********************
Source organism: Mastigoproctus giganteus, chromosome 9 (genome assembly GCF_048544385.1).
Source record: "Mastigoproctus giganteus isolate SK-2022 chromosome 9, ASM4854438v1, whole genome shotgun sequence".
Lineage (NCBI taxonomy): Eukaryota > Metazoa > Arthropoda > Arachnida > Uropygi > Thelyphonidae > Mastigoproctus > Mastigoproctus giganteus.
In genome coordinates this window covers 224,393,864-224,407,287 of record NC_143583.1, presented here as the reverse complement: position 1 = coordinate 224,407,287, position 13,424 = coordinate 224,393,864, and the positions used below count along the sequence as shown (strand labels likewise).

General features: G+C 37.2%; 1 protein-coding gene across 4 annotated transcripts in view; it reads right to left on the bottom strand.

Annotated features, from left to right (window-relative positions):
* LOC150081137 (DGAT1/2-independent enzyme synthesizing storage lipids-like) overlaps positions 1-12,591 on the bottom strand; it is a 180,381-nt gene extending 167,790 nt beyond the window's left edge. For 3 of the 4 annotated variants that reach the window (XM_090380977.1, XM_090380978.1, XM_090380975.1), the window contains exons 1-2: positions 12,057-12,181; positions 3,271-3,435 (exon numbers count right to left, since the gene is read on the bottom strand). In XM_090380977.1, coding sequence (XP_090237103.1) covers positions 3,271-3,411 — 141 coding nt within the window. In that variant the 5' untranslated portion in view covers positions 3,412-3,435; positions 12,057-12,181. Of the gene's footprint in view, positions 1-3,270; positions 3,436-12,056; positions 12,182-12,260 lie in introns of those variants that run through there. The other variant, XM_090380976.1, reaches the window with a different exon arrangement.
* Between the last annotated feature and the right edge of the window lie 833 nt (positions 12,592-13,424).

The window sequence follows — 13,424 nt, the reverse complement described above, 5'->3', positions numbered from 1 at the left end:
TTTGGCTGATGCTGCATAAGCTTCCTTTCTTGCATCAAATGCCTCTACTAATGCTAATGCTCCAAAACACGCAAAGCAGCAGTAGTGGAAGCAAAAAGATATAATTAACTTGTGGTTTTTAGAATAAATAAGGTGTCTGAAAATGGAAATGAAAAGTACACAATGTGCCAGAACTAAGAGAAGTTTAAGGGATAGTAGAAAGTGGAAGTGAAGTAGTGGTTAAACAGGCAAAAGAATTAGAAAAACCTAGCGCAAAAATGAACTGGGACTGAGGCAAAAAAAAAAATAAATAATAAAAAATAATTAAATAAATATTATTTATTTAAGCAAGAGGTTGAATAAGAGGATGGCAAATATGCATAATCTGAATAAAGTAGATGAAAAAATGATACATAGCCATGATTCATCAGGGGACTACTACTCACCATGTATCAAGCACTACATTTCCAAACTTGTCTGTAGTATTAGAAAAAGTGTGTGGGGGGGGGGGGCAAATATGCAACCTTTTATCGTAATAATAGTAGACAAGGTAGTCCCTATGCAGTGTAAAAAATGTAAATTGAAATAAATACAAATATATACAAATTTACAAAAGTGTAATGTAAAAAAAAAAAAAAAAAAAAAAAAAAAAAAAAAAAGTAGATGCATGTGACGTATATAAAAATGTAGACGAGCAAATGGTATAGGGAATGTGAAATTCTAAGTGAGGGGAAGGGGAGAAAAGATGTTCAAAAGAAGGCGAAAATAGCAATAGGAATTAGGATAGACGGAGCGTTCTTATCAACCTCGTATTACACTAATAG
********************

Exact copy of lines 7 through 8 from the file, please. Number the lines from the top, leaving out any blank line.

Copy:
* LOC150081137 (DGAT1/2-independent enzyme synthesizing storage lipids-like) overlaps positions 1-12,591 on the bottom strand; it is a 180,381-nt gene extending 167,790 nt beyond the window's left edge. For 3 of the 4 annotated variants that reach the window (XM_090380977.1, XM_090380978.1, XM_090380975.1), the window contains exons 1-2: positions 12,057-12,181; positions 3,271-3,435 (exon numbers count right to left, since the gene is read on the bottom strand). In XM_090380977.1, coding sequence (XP_090237103.1) covers positions 3,271-3,411 — 141 coding nt within the window. In that variant the 5' untranslated portion in view covers positions 3,412-3,435; positions 12,057-12,181. Of the gene's footprint in view, positions 1-3,270; positions 3,436-12,056; positions 12,182-12,260 lie in introns of those variants that run through there. The other variant, XM_090380976.1, reaches the window with a different exon arrangement.
* Between the last annotated feature and the right edge of the window lie 833 nt (positions 12,592-13,424).